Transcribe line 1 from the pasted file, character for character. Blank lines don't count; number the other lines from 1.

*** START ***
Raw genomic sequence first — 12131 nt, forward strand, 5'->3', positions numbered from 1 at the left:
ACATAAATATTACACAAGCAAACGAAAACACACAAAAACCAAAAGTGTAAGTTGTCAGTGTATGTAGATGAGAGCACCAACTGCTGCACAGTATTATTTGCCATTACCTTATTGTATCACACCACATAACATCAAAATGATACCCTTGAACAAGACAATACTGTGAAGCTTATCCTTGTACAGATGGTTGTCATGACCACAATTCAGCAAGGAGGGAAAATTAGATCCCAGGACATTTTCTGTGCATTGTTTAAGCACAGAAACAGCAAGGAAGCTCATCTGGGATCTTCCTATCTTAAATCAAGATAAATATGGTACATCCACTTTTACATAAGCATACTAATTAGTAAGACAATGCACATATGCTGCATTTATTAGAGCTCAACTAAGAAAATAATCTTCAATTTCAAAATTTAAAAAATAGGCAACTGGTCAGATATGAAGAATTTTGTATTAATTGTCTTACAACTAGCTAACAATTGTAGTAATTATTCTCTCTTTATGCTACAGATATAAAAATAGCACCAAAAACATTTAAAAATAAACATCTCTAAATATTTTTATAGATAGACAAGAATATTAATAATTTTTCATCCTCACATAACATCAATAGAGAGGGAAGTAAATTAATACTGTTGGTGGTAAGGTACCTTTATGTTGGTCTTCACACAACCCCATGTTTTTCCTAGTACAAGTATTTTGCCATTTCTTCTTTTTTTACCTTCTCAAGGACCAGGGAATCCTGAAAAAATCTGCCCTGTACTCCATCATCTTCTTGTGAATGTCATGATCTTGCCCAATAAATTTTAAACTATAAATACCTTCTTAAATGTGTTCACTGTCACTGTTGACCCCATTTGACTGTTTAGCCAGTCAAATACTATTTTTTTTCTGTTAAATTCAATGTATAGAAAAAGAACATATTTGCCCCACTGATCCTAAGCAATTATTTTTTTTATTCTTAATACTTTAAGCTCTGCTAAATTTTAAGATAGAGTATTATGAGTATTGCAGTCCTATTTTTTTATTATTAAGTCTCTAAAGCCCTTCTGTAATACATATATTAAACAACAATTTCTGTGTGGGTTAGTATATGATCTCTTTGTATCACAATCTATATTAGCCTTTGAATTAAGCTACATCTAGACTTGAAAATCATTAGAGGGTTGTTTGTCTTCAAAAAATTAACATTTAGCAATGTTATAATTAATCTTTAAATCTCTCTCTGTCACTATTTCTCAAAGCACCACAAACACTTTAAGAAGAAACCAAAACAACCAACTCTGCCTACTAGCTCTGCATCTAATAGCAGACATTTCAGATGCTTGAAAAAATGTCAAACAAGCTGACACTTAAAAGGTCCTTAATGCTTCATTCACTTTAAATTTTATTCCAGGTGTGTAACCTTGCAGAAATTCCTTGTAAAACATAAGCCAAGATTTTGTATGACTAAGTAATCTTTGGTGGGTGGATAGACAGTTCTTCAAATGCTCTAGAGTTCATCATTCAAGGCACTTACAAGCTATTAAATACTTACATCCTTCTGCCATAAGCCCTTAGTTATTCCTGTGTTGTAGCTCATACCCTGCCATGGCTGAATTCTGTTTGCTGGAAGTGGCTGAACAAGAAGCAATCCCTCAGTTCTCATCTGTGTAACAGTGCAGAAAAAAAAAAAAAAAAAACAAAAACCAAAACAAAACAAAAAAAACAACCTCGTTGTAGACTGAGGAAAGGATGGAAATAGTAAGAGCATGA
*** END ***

Raw genomic sequence first — 12131 nt, forward strand, 5'->3', positions numbered from 1 at the left: